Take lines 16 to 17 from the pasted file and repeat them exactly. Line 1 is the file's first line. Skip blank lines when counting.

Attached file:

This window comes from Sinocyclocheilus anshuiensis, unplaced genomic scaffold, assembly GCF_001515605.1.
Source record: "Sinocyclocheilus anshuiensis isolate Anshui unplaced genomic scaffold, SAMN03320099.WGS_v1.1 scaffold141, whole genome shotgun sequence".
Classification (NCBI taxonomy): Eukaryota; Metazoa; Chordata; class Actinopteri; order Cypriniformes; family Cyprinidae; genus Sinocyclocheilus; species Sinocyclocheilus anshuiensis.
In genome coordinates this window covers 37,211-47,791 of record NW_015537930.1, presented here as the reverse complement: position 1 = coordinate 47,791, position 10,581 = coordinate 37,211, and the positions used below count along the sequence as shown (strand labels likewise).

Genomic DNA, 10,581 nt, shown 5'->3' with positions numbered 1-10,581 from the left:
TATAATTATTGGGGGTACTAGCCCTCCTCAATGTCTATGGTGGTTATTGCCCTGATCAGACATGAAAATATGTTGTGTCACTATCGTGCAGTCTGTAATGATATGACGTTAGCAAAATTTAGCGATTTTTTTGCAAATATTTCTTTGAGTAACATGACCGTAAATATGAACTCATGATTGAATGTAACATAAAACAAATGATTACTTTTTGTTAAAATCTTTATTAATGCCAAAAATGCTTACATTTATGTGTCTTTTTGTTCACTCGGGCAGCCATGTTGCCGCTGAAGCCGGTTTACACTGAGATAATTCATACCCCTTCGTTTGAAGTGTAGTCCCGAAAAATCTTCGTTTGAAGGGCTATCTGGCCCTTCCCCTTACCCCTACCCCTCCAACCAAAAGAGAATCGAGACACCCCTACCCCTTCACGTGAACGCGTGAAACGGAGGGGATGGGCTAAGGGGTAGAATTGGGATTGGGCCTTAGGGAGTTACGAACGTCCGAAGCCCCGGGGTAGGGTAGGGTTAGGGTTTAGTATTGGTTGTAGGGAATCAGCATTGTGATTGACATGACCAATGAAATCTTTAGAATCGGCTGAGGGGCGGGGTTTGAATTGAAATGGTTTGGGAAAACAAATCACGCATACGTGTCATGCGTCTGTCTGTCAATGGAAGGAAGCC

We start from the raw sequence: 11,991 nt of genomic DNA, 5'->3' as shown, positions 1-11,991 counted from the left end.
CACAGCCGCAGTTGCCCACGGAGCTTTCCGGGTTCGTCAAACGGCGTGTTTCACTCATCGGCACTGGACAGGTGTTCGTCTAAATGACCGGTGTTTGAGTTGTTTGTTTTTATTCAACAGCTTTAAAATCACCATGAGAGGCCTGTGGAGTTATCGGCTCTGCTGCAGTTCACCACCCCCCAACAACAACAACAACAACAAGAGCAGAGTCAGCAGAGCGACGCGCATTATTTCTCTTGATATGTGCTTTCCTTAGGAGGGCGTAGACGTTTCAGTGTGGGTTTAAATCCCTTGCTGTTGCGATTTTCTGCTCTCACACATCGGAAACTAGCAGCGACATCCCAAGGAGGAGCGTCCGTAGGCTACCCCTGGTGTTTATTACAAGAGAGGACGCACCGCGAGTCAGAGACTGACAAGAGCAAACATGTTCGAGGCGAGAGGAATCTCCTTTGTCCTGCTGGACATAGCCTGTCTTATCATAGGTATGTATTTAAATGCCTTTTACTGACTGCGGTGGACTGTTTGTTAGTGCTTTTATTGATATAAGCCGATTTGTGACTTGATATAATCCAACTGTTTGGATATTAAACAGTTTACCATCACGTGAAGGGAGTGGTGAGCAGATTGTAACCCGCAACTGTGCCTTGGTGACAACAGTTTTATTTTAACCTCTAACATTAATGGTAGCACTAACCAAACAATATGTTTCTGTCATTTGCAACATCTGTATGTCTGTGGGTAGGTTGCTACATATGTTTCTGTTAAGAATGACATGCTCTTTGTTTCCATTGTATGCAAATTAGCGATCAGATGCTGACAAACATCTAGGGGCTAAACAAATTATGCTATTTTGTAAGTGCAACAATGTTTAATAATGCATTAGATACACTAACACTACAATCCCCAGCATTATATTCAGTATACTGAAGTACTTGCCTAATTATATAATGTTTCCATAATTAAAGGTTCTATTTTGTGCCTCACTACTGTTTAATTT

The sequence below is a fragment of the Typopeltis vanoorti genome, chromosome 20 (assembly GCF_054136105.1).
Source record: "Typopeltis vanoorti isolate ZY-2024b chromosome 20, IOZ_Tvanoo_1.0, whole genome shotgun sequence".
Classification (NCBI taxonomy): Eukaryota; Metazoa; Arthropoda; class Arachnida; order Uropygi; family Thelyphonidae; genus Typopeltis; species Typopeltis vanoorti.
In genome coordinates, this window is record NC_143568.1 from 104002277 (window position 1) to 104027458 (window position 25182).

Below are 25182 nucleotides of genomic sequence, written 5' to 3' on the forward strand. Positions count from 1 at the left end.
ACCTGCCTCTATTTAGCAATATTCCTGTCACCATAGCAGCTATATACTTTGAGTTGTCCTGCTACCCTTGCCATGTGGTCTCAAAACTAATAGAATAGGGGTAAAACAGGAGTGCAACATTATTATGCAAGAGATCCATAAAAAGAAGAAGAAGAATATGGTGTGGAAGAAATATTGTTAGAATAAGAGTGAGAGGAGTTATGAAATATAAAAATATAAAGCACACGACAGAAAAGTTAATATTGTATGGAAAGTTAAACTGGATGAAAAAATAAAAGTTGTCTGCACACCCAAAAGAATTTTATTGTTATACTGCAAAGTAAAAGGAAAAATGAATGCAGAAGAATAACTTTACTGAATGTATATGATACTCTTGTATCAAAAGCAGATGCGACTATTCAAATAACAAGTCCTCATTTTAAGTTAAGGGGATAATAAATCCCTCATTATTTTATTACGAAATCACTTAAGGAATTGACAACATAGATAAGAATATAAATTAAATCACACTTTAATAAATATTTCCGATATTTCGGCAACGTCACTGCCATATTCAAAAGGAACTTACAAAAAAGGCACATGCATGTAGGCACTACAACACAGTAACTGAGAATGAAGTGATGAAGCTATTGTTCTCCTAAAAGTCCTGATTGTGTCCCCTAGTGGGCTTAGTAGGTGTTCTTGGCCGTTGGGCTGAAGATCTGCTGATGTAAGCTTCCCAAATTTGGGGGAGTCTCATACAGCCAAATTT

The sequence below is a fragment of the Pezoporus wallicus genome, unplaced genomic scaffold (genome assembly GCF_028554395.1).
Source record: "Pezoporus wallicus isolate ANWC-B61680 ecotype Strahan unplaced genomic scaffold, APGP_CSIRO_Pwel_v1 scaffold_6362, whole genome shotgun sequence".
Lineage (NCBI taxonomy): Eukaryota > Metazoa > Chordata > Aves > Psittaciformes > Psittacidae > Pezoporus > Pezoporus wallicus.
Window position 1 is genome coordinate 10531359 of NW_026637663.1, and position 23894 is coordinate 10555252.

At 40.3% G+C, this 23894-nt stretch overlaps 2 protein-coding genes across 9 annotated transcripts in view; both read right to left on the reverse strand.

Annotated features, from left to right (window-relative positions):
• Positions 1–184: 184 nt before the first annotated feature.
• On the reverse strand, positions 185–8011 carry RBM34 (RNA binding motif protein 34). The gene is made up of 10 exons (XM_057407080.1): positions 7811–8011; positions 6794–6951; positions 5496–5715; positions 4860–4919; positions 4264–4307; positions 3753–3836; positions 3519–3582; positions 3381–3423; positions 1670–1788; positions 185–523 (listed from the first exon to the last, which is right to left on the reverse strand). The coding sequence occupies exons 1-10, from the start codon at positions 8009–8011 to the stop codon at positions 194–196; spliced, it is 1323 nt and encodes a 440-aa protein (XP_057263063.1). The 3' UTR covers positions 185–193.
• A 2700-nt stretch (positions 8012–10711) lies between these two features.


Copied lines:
Source record: "Pezoporus wallicus isolate ANWC-B61680 ecotype Strahan unplaced genomic scaffold, APGP_CSIRO_Pwel_v1 scaffold_6362, whole genome shotgun sequence".
Lineage (NCBI taxonomy): Eukaryota > Metazoa > Chordata > Aves > Psittaciformes > Psittacidae > Pezoporus > Pezoporus wallicus.